- July 9, 2016
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Kicks and Cankles: All the Owies
So, you’re looking down at the beachball that has taken up residence under your shirt, digging into your third bowl of ice cream for the night, and trying to adjust your position on the couch so that your back isn’t aching, and you think to yourself, “Can I just have my baby now?!”
You, along with every other mama who has made it to the last month of pregnancy, have experienced that all-consuming discomfort that makes going through childbirth seem like a better option. Just let that soak in papas. *ahem* Being preggo is absolutely rough on a mama’s bod, and when she makes it to the end, or even goes past that silly day they call a “due date,” you are more than ready to trade in your adorable little ultrasound for a snuggly newborn. But the truth is, while having a baby can take away your pregnancy aches and pains, you end up trading in for some new ones!
Well after just having our little girl a couple of months ago, I thought it would be fun (lol) to talk about the owies that you are feeling right before babe arrives, and the owies that you get in return when she shows up!
Pregnant: Your baby is currently putting so much pressure on your pelvis that your lower back is in a constant state of ache. No matter how you move, how many times you plug in your heating pad, or have your man massage your back, you are still gonna feel it. It makes walking annoying, sleeping impossible, and sitting an absolute joke (the unfunny kind).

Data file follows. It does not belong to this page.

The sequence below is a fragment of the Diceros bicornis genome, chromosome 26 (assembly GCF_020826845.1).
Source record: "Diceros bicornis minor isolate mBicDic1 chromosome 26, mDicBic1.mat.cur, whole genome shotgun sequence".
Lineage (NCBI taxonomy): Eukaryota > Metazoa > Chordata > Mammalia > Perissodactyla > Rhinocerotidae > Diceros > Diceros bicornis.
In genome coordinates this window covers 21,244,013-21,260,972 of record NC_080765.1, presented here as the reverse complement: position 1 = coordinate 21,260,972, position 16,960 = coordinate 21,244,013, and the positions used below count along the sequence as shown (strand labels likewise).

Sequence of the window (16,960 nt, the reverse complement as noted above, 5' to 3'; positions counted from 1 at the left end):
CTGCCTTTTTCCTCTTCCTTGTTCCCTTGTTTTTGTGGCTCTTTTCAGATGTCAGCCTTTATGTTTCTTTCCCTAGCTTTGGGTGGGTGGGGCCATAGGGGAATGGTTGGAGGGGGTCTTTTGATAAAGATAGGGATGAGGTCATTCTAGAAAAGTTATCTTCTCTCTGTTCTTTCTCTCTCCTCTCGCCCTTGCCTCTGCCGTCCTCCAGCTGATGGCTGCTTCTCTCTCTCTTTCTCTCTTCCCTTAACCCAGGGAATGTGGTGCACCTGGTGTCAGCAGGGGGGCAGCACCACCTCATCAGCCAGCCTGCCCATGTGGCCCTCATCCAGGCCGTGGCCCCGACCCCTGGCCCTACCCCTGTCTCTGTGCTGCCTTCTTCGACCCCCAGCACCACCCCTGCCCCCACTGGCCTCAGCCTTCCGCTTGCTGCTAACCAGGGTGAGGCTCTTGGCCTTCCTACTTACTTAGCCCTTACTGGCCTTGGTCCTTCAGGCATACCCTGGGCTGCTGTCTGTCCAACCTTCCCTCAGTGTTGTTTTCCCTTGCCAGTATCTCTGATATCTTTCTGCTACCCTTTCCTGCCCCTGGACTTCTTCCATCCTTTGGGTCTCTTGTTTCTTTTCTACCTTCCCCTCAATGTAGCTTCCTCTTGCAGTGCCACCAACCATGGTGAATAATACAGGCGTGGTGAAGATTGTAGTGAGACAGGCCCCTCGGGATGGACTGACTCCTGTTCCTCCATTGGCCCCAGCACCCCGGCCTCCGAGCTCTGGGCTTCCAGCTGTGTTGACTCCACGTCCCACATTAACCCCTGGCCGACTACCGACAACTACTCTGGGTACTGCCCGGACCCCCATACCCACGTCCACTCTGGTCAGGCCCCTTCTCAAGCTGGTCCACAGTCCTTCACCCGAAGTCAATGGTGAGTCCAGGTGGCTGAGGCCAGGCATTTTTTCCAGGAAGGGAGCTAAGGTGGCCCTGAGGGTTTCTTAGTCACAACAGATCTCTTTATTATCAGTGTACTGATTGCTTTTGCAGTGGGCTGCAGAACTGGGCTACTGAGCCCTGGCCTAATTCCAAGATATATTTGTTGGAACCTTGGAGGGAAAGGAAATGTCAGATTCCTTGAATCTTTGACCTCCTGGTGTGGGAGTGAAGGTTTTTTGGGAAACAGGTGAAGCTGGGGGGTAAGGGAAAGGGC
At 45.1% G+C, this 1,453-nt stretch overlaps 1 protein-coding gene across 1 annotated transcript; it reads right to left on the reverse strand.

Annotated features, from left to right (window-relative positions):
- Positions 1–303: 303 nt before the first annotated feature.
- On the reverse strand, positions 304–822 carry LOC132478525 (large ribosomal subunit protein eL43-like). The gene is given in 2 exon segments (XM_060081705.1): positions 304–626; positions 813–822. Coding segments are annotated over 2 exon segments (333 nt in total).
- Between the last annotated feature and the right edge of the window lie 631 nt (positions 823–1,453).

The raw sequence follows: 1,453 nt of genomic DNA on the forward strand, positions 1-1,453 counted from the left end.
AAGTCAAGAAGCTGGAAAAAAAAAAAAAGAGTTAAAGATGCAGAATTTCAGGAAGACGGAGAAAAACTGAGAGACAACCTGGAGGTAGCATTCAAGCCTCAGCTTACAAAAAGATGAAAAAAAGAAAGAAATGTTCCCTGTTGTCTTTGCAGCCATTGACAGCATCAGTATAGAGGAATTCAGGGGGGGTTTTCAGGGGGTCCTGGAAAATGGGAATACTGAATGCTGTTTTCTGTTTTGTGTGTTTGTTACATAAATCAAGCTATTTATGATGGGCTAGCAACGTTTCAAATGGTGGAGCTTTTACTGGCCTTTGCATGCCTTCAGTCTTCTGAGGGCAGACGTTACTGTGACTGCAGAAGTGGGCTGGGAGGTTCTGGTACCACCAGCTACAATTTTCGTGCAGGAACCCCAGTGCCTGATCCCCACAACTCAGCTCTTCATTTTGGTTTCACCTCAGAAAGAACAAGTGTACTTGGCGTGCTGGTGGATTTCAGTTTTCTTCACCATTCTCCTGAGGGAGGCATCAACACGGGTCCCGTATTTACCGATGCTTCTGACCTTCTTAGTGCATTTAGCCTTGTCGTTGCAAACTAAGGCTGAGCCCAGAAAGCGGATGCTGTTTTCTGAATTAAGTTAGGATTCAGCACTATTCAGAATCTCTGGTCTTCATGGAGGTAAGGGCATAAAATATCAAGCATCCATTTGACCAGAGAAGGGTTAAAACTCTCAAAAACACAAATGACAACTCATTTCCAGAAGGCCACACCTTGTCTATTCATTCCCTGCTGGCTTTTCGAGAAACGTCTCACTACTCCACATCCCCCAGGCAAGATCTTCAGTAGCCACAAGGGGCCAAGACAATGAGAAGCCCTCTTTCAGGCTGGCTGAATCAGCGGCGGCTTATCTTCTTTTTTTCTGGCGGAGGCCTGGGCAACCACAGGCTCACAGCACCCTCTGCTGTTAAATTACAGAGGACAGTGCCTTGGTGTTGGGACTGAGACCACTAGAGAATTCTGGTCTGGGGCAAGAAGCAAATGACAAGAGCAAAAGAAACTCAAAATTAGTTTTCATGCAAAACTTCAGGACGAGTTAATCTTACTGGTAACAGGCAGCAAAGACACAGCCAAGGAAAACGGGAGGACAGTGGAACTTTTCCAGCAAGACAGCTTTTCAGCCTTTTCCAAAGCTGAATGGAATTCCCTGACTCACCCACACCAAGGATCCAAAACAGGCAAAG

Postpartum: Now that you’re holding babe close to your chest, instead of between your hips, you’re going to start feeling the pain from bending over to change diapers, picking her up out of her bassinet every 30 minutes, and nursing. Trying to get your baby to eat, sleep, and be happy is hard work on a mama’s back, and, strangely enough, the “lift with your knees” tip doesn’t help much when it comes to mama work.
Pregnant: You’ve been banished to your sides (but, let’s be honest, we all have a favorite way to face), you’ve banished your husband from the bed so that you can try to get into a
comfortable bearable position, and you have pillows piled up around you so you look like freaking Fort Knox. You get an hour here and an hour there before you are up thanks to your hips screaming in pain, your back screaming in pain, or your bladder screaming in pain. Then it takes you an hour to fall back asleep. And repeat.
Postpartum: Your newborn is used to all those late night ups and downs, so they’re just gonna do everyone a solid and keep up the schedule they’re used to…soooo considerate. The first month your little one is going to be waking up pretty much all the time. You can for sure count on them to let you know when they’re ready to eat every
2 hours 30 minutes. You’re pretty much walking around in a constant state of sort-of-sleeping all day and night. Caffeine, anyone?
Pregnant: Why are they so humongous? You’ve completely lost the battle between never wanting to wear a bra because it’s digging into your shoulders and back, and needing to wear a bra because having them hang loose is not only a hazard, but downright uncomfortable. They’re tender and sore and you’re already leaking all over your bed, which just is a huge waste of colostrum and laundry detergent.